The data were analyzed by the Probit method(Finney 1962) and expressed as the LC50 (Table IV). Extracts that caused no mortality at 100 mg/ml were not investigated further.
Extraction I - One dried ground fruit or the seeds of one fruit were successively washed with petroleum ether, dichloromethane and chloroform to remove apolar compounds. The remaining solid was then macerated in ethanol, the solvent was removed and the amorphous brown solid was partially soluble in 95% ethanol. After filtration, the brown solid (Mixtures A1 and B1, fruit and seeds respectively) was submitted to the brine shrimp lethality test. The solution was concentrated furnishing a solid that was redissolved in methanol. The saponins were precipitated by the addition of diethyl ether.
The saponin precipitate isolated from the fruit was further purified by preparative thin layer chromatography developed with butanol and water (1:1), resulting in an amorphous pale brown solid (Mixture A2, 20 mg). This solid was shown to be rich in saponins, by the persistent foam test, and by the analysis of NMR spectra (Table V).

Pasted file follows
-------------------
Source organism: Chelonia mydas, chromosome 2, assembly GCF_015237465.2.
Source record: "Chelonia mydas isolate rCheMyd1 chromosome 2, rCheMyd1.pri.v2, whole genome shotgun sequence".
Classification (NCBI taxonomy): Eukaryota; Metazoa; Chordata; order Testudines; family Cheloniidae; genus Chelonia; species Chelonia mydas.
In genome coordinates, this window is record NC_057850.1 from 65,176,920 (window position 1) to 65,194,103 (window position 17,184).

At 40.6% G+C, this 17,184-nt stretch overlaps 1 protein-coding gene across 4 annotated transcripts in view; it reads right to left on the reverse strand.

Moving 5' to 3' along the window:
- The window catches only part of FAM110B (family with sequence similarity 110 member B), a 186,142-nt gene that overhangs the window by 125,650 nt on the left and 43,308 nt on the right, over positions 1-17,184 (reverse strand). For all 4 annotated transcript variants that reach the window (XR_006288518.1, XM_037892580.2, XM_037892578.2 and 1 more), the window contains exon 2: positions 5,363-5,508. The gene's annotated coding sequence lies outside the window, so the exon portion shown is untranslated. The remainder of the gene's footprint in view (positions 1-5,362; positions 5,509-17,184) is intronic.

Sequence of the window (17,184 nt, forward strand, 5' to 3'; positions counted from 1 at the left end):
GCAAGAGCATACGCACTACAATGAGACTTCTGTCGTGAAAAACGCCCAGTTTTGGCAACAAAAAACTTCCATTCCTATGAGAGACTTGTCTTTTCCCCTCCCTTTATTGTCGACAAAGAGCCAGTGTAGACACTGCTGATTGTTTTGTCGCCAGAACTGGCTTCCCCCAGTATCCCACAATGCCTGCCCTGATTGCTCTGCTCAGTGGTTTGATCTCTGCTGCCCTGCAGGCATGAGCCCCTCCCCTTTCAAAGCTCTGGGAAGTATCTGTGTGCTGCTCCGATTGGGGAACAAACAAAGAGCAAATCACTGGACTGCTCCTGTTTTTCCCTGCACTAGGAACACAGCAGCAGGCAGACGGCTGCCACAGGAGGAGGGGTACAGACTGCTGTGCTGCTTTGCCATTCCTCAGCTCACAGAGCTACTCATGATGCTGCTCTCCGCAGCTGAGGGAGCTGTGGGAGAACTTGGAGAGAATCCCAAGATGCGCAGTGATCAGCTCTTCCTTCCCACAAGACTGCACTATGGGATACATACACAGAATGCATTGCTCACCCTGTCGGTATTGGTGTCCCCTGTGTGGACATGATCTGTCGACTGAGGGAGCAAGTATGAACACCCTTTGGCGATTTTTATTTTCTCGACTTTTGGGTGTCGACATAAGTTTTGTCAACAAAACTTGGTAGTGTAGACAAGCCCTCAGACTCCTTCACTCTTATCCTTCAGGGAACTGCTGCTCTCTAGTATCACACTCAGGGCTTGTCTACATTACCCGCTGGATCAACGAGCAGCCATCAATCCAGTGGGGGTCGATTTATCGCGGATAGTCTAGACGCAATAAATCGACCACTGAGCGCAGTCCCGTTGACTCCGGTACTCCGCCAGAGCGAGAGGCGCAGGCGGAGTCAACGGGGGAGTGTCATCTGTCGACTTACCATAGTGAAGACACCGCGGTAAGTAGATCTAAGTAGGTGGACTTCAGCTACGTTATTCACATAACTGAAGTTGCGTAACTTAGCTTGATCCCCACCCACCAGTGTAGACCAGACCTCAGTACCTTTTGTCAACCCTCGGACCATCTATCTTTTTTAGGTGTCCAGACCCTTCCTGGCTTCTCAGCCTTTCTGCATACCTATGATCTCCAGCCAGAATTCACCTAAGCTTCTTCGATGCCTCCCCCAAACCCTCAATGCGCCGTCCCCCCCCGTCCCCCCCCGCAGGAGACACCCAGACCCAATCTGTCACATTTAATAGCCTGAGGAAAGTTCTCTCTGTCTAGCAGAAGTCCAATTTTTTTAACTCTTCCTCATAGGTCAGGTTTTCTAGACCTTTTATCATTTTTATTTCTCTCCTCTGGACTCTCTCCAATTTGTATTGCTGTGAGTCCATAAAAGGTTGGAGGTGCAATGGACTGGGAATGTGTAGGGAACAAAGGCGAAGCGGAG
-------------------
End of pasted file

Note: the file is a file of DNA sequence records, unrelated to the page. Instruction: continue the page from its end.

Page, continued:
The saponin precipitate from the seeds (Mixture B2, 30 mg) was analyzed by reversed-phase HPLC and by NMR spectra (Table VI).
Extraction II - Seed saponins isolated by partition between butanol and water - Fresh seeds from one fruit (6.4 g) were macerated in 95% ethanol. The solvent was removed, and resulted in a brown gum (2 g) that was washed with hexane. The hexane extract was removed and the remaining solid (1.36 g) was partitioned between butanol and water (1:1). The organic phase was separated and the butanol was removed. The crude mixture was rich in saponins (65 mg), and was analyzed by reversed-phase HPLC, and was further purified by preparative thin layer chromatography with dichloromethane: MeOH (93:7), giving awhite solid (Mixture C, 21.5 mg) containing saponins 1 and 2, Rf 0.0. The Mixture C was also analyzed by reversed-phase HPLC (retention times, 1.4 min and 1.7 min) and by NMR spectra (Tables V-VIII).